Programmatic and fixed variables and their effects on commuting by bicycle in two cities : a descriptive case study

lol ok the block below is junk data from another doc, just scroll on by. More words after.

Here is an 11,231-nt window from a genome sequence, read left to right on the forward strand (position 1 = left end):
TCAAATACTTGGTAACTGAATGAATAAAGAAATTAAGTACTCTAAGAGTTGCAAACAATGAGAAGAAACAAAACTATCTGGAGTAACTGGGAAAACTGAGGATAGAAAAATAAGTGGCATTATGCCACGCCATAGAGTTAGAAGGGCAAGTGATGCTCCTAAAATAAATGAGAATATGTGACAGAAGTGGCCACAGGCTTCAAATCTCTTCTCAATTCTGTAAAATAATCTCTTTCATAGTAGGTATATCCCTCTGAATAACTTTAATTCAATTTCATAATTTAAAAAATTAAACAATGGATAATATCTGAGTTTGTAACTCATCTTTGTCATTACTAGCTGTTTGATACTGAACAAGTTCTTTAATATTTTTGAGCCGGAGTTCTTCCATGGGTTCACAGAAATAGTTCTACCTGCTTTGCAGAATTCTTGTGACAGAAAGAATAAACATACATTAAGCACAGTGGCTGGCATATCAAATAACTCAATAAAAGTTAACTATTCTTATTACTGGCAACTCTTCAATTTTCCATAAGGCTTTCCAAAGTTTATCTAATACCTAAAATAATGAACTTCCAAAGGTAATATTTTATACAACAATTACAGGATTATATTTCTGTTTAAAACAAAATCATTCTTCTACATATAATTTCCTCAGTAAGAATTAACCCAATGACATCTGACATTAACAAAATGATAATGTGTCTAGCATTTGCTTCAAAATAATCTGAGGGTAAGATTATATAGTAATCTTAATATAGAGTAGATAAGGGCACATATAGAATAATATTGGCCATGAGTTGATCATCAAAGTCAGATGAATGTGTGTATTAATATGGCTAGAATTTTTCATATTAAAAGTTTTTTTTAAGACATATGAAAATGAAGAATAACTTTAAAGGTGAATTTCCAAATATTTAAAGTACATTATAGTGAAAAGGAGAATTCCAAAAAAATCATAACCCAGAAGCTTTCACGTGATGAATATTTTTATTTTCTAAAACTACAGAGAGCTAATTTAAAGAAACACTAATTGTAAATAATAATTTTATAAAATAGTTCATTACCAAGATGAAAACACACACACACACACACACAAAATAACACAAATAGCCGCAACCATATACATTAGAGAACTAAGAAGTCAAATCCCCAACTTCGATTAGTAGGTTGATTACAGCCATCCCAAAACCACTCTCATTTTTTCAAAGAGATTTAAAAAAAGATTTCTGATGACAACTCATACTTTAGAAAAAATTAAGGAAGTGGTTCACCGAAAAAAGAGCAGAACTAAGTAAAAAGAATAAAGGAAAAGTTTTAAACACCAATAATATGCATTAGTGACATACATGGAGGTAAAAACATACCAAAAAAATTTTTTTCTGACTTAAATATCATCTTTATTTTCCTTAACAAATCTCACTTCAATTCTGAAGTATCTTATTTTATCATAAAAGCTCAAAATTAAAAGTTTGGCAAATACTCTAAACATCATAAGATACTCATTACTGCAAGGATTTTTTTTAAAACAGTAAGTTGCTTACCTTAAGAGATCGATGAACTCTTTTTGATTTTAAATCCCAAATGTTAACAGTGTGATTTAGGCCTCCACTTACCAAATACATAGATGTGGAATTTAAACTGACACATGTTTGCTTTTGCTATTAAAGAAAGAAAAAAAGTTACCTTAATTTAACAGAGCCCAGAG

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Rapid growth and congestion within the City of Austin amplify the need to plan for and incorporate multi-modal infrastructure, facilities and policies. According to the 2005 US Census sample, the City of Austin falls short of many other bicycle-friendly cities in the number of commuters riding bicycles to work. Experiencing the achievements towards a more diverse modal share in other cities prompted the author to evaluate programmatic bicycle planning and fixed variables (geographic, demographic, and climatic conditions) in a descriptive multiple-case study. Data was collected from the City of Austin and the City of Tucson; both with significant university populations, and descriptive comparisons were made between the two cities. Findings show that the City of Tucson met most of the predicted values of ideal demographic, climatic, and programmatic variables. In addition, the City of Tucson has a well-staffed bicycle and nationally recognized regional bicycle program. Recommendations for the City of Austin include improving upon all programmatic variables (education, engineering, evaluation, enforcement and encouragement) through a new local and regional bicycle plan, and a legally mandated focus on supportive bicycle legislation, policies and enforcement.